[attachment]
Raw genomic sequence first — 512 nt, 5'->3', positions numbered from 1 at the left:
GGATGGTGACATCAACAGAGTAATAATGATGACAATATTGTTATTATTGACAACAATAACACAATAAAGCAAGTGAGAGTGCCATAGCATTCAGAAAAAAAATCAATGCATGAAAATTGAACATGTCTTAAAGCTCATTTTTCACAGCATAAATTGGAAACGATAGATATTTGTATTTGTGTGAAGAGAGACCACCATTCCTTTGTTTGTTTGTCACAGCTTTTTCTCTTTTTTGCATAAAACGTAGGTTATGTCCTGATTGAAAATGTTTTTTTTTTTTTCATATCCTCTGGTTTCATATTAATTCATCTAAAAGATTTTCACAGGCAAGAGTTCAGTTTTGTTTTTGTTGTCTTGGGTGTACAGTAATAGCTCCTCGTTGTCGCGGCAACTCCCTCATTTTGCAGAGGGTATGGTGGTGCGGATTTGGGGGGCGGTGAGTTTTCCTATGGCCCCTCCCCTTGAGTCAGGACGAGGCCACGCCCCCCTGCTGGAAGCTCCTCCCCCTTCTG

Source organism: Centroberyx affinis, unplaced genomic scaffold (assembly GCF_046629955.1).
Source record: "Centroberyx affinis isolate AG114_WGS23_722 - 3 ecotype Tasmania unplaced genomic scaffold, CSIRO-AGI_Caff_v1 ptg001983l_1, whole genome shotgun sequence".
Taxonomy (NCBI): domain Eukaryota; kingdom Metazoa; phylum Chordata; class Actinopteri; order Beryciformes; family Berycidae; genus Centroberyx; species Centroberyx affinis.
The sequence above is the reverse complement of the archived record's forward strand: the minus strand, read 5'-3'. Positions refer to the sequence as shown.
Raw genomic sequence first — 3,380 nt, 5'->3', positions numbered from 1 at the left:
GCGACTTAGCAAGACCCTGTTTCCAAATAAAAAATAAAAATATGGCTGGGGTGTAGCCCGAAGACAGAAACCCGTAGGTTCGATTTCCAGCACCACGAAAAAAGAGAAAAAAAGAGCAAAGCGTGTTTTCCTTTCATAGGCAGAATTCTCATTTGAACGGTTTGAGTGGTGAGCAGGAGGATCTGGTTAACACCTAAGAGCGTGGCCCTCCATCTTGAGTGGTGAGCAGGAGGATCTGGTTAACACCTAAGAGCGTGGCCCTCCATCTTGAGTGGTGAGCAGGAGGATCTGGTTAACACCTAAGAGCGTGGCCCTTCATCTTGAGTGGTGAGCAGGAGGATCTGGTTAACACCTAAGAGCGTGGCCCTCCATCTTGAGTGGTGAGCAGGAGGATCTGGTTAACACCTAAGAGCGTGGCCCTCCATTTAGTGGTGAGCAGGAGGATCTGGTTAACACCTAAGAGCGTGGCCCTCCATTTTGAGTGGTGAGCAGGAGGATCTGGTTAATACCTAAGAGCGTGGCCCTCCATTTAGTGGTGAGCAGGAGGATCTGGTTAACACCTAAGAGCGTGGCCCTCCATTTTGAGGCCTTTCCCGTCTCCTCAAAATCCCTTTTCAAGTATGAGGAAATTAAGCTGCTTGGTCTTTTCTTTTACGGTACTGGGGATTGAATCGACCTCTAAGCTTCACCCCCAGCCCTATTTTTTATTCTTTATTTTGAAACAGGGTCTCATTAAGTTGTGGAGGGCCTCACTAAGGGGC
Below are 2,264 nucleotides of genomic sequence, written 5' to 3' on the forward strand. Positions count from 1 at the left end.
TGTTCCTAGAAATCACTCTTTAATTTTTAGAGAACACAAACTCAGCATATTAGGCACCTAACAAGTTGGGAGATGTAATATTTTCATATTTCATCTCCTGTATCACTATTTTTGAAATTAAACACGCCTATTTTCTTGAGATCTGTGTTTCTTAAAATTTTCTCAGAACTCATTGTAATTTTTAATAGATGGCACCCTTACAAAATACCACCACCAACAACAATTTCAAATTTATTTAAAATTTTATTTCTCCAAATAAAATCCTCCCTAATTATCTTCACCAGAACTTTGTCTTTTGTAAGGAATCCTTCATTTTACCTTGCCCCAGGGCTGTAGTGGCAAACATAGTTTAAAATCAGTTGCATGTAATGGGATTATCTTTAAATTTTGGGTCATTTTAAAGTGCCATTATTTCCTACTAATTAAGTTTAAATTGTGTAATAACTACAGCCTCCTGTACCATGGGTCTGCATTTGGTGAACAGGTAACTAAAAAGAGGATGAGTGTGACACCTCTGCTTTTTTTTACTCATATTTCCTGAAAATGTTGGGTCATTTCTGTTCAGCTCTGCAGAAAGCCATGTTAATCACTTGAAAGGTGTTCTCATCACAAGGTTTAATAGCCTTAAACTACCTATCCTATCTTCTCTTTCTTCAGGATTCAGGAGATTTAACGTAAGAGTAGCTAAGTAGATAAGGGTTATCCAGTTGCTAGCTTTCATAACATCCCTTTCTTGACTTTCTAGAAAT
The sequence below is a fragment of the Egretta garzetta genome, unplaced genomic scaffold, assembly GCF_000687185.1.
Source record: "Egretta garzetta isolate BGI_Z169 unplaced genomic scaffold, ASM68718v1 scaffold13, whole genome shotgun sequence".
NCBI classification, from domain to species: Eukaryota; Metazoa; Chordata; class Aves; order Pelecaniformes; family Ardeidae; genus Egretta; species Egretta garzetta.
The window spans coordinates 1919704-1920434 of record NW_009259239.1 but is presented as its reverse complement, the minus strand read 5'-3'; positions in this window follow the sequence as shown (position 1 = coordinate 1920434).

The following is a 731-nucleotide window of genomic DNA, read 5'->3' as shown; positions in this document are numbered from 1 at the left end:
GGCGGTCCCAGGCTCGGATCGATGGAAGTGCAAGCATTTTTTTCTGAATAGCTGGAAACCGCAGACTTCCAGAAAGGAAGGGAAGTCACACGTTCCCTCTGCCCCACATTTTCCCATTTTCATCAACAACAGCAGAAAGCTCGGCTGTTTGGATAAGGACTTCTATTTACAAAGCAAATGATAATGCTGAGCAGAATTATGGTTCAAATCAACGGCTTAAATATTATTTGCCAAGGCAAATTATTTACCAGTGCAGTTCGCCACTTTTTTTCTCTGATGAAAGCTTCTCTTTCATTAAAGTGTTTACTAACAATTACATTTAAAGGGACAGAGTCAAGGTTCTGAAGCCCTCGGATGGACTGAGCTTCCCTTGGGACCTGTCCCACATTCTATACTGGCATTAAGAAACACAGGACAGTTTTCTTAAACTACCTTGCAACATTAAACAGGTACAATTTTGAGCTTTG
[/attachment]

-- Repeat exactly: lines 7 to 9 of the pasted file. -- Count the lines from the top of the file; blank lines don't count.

Raw genomic sequence first — 3,380 nt, 5'->3', positions numbered from 1 at the left:
GCGACTTAGCAAGACCCTGTTTCCAAATAAAAAATAAAAATATGGCTGGGGTGTAGCCCGAAGACAGAAACCCGTAGGTTCGATTTCCAGCACCACGAAAAAAGAGAAAAAAAGAGCAAAGCGTGTTTTCCTTTCATAGGCAGAATTCTCATTTGAACGGTTTGAGTGGTGAGCAGGAGGATCTGGTTAACACCTAAGAGCGTGGCCCTCCATCTTGAGTGGTGAGCAGGAGGATCTGGTTAACACCTAAGAGCGTGGCCCTCCATCTTGAGTGGTGAGCAGGAGGATCTGGTTAACACCTAAGAGCGTGGCCCTTCATCTTGAGTGGTGAGCAGGAGGATCTGGTTAACACCTAAGAGCGTGGCCCTCCATCTTGAGTGGTGAGCAGGAGGATCTGGTTAACACCTAAGAGCGTGGCCCTCCATTTAGTGGTGAGCAGGAGGATCTGGTTAACACCTAAGAGCGTGGCCCTCCATTTTGAGTGGTGAGCAGGAGGATCTGGTTAATACCTAAGAGCGTGGCCCTCCATTTAGTGGTGAGCAGGAGGATCTGGTTAACACCTAAGAGCGTGGCCCTCCATTTTGAGGCCTTTCCCGTCTCCTCAAAATCCCTTTTCAAGTATGAGGAAATTAAGCTGCTTGGTCTTTTCTTTTACGGTACTGGGGATTGAATCGACCTCTAAGCTTCACCCCCAGCCCTATTTTTTATTCTTTATTTTGAAACAGGGTCTCATTAAGTTGTGGAGGGCCTCACTAAGGGGC
Below are 2,264 nucleotides of genomic sequence, written 5' to 3' on the forward strand. Positions count from 1 at the left end.